Valuable contribution of ancient Universities

Three or four centuries ago, before the West secured a foot-hold in India, there were only a few Universities; they had no huge campuses and buildings; the home of the learned scholar was itself the college. He had four or five pupils only. There was no time-table for the classes. It all depended on the compassion of the teacher and the yearning of the pupil. He might instruct him in the silent hours of the night or during the day, under a spreading tree or in the temple corridor. Men and women who came to the temple or who walked through the grove might listen awhile and learn a thing or two.

Besides giving instruction on basic subjects, each University attracted to itself and maintained a number of specialists in one special branch of study. The favourite subject, on which the University at Kashi paid special attention to was Grammar; the University of Kashmir had specialists in Rhetoric and of Takshashila (modern Taxila) in Medicine (Aayur-Veda), the knowledge relating to healthy and happy living. The Navadweep University chose to pursue (Logic of truth) more than other subjects of study. Amaravati, the capital city, where Bharata, the brother of Rama ruled long ago, had a University where also the system of Medicine propounded by Charaka and Sushruta was taught for generations by expert teacher practitioners.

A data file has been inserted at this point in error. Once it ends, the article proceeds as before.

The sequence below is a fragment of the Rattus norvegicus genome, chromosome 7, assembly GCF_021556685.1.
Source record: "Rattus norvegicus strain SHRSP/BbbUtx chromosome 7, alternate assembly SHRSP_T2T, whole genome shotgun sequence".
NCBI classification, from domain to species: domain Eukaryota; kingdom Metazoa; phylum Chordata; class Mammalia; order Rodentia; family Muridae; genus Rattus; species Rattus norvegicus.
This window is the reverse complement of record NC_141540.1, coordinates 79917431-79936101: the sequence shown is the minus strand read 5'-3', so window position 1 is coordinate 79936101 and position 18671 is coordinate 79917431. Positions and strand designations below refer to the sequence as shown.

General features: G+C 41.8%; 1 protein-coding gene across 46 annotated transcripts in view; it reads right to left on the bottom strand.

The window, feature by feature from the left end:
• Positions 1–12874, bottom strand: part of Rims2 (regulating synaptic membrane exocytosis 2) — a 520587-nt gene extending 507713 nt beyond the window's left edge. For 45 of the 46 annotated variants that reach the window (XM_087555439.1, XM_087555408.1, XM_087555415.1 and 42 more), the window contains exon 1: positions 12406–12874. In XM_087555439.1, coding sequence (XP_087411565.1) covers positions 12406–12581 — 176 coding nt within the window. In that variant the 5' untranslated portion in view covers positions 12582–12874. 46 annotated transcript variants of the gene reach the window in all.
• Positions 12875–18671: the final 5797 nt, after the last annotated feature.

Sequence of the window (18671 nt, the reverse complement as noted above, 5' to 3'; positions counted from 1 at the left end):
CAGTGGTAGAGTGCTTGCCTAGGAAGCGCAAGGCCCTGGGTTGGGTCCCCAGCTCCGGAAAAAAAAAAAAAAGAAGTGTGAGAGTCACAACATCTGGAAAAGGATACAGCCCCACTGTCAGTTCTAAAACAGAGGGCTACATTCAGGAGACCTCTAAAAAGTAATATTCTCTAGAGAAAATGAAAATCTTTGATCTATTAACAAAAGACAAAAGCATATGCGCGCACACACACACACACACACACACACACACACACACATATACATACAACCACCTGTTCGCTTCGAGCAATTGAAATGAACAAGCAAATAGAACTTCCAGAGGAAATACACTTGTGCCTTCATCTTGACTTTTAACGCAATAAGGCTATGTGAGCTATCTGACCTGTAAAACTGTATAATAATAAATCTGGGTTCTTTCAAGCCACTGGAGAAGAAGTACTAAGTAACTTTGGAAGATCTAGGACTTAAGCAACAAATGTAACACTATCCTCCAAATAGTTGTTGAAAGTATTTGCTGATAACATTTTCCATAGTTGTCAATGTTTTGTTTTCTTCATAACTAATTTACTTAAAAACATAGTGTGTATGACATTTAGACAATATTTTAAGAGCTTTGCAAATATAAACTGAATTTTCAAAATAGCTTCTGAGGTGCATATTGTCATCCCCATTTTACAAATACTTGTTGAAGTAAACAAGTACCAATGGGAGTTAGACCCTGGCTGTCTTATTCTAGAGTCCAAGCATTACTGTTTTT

The remains of the ancient Takshashila University

Rise to Divinity was the main aim of pupils